Somerset Council Decision – Terminates Southwest One Contract Early

Last week, Somerset County Council announced the termination of their Southwest One contract with IBM. Whilst the other two parties to the contract, Somerset Police and Taunton Deane Council, are continuing, this marks another stage in what has been a pretty sad story really. We reported extensively on it, much of that with the help of campaigner Dave Orr who did a great job in exposing some of the issues behind the contract and its unsuccessful implementation in Somerset.

Here is LocalGov website reporting on last week’s decision.

“Somerset County Council has confirmed it will terminate its contract with Southwest One early and bring all services back in-house. The council said an early exit from the contract – which was due to end in November 2017 – would give it the flexibility it needs to make savings and efficiencies.

The decision will see ICT, customer contact and other back office services brought back in-house within the next 12 months. The council has previously taken back services such as procurement, HR and facilities management. Leader of the council, cllr John Osman, said: "Having carefully weighed up the benefits and costs of letting the contract run its course or leaving it early, we have concluded that an early exit is in the best interests of the county council and its tax payers."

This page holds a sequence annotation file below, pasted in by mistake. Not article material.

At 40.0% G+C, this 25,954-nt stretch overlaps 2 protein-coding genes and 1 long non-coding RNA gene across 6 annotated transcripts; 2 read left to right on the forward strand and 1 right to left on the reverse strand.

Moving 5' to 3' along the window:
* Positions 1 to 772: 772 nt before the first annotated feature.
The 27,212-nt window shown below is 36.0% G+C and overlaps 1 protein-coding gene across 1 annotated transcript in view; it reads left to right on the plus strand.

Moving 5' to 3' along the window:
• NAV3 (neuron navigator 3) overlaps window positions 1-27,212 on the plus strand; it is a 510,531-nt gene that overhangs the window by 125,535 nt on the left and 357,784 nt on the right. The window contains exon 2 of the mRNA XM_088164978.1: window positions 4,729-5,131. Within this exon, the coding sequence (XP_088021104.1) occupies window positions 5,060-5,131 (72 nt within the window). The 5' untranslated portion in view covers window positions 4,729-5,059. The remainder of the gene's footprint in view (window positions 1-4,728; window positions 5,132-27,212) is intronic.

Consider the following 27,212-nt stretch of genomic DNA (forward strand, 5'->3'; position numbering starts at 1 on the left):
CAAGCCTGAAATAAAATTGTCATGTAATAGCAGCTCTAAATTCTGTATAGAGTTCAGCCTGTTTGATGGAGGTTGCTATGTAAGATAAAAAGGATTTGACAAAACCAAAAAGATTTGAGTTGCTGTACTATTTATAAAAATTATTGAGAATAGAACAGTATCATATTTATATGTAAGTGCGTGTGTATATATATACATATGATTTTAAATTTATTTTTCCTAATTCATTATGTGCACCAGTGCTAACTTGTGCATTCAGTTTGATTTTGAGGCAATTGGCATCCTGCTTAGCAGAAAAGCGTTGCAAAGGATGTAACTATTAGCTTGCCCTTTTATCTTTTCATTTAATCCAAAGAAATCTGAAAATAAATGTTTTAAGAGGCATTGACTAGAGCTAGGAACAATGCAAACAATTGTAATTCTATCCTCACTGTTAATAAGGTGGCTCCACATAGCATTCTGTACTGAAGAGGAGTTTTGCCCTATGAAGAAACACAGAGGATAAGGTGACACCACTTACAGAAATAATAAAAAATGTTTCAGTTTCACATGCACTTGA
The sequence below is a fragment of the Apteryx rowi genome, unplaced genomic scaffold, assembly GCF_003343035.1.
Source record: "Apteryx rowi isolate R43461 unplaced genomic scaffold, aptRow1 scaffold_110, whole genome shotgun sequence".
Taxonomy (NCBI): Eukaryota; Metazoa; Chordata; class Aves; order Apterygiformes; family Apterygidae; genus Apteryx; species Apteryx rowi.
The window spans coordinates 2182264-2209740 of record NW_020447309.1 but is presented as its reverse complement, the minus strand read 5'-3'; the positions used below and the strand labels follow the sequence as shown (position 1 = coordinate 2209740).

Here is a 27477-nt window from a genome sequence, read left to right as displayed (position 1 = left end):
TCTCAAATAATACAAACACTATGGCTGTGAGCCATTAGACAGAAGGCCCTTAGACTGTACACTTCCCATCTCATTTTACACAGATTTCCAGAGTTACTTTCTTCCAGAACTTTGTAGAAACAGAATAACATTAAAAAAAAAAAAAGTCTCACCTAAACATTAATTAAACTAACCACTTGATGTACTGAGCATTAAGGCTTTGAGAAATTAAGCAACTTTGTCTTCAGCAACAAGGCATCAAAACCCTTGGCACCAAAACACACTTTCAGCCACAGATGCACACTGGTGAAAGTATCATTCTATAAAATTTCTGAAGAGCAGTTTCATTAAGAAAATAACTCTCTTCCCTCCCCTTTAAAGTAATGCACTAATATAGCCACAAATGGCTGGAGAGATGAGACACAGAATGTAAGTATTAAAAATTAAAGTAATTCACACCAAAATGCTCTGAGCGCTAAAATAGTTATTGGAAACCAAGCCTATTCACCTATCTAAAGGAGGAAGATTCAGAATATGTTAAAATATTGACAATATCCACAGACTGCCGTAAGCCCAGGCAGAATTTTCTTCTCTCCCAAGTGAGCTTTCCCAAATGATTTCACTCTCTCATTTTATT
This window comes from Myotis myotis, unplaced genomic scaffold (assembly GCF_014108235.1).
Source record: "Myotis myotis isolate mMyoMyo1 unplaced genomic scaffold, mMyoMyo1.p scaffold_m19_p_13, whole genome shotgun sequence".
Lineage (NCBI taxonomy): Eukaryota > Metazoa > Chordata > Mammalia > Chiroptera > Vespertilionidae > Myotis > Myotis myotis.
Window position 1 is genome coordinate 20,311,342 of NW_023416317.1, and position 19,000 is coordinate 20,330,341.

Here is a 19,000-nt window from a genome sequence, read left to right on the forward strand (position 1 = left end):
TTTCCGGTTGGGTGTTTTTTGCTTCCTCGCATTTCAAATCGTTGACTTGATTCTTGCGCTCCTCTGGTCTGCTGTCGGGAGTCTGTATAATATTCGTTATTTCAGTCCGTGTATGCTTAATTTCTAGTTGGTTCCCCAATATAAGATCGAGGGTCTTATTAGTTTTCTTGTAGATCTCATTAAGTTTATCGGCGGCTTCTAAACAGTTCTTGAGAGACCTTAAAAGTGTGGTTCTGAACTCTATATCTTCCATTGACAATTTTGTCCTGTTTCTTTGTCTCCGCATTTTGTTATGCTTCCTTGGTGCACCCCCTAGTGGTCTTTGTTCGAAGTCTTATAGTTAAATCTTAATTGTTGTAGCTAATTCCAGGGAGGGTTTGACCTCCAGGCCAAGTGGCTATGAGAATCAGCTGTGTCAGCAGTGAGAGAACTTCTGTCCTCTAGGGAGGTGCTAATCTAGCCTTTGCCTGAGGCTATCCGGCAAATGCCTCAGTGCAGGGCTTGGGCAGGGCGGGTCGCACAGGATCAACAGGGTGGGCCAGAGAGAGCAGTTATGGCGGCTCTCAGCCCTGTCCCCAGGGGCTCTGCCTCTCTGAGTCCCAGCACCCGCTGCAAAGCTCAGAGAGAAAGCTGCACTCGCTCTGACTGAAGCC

Why has Southwest One failed and what can be learnt that other public organisations really should consider before they enter into any major outsourcing deals? Here is a recap of some of the issues that have come to the fore here.

  1. The contract was not flexible enough to cope with changing circumstances; perhaps no-one foresaw this level of public sector “austerity” but with the council having to cut back on expenditure, the contract could not cope with that. Of course, any supplier is going to want to see fees growing through the contract term, but public bodies need to “plan for the worst” and make sure the flexibility is there to cover unexpected events.
  2. The public sector can be too gullible – and the private sector too optimistic – when it comes to both driving out cost savings and the whole business of “winning business form other public bodies”. I can’t think how many outsourcing deals, including this one, have been won on the basis that “we will bring in lots of other councils / hospitals / police forces” and it almost never happens. So the hoped for economies of scale just don’t materialise.
  3. Political issues – Somerset Council changed from LibDem to Tory control during the course of the contract, which certainly did not help as some political issues started impinging on the contract.
  4. The difficulty of getting a real mandate in public sector – we understand that IBM was surprised that the Council could not or would not mandate staff to do certain things. So getting compliance to new processes and systems was tougher than expected.